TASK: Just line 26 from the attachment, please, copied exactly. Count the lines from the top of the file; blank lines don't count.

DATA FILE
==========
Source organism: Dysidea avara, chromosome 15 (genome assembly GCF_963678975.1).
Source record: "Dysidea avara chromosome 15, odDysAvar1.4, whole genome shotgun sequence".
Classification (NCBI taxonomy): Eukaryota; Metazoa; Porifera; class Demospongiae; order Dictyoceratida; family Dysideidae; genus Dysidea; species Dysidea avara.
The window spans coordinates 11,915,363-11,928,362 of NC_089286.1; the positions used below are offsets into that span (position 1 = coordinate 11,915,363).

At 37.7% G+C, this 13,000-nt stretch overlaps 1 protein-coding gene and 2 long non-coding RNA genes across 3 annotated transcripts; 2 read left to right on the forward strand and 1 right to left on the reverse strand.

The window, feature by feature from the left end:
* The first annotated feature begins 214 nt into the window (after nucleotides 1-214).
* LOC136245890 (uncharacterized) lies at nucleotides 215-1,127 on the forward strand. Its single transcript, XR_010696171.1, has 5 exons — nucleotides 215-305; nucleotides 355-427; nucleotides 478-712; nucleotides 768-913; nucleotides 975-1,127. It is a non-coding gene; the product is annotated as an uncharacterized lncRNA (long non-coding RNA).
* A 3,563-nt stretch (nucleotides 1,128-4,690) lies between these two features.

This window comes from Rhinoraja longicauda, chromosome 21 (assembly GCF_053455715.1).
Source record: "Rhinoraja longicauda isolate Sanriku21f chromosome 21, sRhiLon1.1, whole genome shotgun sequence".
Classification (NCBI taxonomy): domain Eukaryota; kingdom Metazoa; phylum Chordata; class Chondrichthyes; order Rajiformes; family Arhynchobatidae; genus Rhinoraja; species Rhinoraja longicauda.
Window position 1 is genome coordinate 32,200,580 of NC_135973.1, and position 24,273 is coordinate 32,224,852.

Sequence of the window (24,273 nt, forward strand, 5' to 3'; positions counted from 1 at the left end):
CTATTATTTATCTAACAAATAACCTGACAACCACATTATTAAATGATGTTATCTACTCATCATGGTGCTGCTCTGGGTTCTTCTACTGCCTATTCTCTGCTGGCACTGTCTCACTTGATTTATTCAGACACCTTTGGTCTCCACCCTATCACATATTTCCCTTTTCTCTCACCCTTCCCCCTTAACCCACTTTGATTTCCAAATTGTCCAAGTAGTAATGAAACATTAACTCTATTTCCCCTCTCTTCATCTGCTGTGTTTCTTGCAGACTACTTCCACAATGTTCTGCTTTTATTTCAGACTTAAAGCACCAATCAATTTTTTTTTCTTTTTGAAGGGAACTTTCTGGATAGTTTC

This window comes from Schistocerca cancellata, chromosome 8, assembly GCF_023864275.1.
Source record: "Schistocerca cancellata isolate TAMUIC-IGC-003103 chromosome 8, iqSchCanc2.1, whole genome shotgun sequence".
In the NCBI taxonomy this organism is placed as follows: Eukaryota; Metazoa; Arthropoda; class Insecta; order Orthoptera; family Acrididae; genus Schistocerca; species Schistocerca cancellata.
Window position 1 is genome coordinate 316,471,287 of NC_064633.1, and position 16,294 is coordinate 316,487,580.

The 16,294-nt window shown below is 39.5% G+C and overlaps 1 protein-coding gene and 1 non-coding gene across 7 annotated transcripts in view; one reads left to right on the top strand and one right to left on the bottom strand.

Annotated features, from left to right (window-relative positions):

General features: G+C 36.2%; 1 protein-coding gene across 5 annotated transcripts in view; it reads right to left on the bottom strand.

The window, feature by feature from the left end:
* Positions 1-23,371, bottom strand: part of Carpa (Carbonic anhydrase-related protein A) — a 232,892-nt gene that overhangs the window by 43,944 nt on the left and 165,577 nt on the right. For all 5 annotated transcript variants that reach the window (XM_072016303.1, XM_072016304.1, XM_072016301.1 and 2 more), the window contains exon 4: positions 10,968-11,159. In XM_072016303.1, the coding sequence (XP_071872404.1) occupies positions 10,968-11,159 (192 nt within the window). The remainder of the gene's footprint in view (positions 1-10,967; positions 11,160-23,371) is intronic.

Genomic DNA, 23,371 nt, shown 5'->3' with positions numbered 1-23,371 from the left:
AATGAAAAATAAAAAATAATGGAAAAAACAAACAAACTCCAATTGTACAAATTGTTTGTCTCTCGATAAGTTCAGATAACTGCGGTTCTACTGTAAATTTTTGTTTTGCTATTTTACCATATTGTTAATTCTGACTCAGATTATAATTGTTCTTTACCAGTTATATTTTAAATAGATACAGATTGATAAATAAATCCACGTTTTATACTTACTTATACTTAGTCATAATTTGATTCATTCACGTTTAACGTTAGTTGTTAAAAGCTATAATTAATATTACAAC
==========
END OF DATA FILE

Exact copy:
AATGAAAAATAAAAAATAATGGAAAAAACAAACAAACTCCAATTGTACAAATTGTTTGTCTCTCGATAAGTTCAGATAACTGCGGTTCTACTGTAAATTTTTGTTTTGCTATTTTACCATATTGTTAATTCTGACTCAGATTATAATTGTTCTTTACCAGTTATATTTTAAATAGATACAGATTGATAAATAAATCCACGTTTTATACTTACTTATACTTAGTCATAATTTGATTCATTCACGTTTAACGTTAGTTGTTAAAAGCTATAATTAATATTACAAC